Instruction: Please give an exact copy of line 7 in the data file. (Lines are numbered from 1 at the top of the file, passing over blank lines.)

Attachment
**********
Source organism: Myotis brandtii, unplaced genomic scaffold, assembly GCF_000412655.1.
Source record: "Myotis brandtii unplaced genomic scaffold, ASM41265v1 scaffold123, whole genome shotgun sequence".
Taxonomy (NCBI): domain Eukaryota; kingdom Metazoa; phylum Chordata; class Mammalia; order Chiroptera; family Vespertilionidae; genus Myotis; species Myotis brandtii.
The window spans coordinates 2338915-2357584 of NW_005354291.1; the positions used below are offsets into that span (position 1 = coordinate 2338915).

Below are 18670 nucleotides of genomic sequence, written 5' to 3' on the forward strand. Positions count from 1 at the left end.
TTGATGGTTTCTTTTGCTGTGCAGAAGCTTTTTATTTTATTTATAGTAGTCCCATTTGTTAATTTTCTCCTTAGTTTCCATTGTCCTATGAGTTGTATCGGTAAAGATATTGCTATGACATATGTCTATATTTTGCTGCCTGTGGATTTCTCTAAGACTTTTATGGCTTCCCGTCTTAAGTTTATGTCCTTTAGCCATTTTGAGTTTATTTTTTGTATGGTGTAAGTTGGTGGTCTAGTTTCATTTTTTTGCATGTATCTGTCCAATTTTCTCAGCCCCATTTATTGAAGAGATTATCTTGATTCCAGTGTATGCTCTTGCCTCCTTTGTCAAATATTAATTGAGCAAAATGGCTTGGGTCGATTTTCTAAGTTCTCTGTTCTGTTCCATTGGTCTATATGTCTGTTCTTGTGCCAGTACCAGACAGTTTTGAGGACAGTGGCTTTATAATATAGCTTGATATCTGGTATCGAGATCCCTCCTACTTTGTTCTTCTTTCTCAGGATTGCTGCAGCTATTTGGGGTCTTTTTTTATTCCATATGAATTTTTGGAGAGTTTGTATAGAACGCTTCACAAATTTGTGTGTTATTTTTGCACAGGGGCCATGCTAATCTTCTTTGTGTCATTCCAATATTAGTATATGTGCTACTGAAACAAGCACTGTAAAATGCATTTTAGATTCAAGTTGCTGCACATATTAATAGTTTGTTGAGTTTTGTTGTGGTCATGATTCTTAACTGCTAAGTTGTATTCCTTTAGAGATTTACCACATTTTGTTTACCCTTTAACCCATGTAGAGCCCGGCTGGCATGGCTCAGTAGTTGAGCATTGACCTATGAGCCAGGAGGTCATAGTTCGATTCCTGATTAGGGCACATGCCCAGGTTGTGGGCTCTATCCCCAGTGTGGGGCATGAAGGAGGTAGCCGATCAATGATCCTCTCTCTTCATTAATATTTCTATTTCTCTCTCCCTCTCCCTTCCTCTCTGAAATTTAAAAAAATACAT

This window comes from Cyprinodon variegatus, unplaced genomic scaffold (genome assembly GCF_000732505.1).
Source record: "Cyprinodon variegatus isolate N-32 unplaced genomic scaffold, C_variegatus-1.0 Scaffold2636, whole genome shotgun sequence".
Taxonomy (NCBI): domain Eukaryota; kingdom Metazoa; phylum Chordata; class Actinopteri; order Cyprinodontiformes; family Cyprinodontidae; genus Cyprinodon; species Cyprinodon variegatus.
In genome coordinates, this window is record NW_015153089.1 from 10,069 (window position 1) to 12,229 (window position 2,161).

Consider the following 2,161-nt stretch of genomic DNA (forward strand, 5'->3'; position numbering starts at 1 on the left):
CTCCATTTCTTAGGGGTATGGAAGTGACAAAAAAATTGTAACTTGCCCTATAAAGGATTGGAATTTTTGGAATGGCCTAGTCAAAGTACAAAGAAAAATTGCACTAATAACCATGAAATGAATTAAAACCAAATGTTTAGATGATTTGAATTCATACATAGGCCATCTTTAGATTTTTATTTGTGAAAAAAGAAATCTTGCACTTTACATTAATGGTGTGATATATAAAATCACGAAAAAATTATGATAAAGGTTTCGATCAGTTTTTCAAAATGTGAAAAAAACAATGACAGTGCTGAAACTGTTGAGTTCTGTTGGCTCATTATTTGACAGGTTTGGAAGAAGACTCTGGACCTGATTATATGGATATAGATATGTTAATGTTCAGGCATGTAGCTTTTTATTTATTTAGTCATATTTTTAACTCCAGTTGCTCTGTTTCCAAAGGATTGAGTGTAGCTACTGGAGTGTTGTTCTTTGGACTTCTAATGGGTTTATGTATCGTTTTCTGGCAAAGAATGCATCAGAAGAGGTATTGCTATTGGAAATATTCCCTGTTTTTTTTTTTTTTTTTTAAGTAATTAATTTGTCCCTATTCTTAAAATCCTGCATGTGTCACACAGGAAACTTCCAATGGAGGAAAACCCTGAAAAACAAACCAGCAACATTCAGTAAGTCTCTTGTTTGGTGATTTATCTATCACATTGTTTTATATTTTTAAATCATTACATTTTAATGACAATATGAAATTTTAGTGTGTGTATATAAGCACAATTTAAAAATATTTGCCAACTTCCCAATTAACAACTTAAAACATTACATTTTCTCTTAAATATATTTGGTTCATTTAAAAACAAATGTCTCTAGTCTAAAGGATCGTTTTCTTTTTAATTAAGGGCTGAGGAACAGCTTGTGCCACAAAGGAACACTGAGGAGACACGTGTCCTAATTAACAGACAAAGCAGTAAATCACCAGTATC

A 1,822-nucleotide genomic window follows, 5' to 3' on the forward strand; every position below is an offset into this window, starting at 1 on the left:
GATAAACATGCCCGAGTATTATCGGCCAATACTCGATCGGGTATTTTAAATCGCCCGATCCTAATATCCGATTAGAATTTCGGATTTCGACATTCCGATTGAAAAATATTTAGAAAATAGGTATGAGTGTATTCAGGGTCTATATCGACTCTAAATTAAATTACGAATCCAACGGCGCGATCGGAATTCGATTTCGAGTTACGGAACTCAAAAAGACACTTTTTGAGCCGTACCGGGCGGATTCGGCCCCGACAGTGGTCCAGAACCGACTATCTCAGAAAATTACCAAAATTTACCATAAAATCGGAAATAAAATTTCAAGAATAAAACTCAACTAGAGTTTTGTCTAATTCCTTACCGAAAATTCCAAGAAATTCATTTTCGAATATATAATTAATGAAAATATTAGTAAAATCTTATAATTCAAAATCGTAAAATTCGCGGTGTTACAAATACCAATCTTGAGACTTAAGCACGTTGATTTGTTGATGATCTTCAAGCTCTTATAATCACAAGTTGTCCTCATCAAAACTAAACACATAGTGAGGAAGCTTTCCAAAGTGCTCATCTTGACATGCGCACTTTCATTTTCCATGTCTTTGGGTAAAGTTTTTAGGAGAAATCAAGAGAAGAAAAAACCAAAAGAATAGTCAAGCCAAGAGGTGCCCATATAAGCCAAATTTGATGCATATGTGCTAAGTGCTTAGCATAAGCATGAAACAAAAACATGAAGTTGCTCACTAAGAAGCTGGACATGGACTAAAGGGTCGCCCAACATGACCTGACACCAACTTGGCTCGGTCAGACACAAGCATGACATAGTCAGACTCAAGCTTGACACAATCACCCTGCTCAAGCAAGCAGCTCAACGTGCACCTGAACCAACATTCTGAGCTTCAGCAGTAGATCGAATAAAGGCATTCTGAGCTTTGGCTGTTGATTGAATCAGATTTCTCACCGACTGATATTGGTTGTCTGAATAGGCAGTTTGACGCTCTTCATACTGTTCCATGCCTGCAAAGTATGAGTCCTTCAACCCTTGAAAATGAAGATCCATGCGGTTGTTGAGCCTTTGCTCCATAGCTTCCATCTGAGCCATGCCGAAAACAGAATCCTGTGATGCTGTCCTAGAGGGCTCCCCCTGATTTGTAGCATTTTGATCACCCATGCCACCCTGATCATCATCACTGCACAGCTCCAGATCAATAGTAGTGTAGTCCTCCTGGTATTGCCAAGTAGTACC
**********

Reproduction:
This window comes from Cyprinodon variegatus, unplaced genomic scaffold (genome assembly GCF_000732505.1).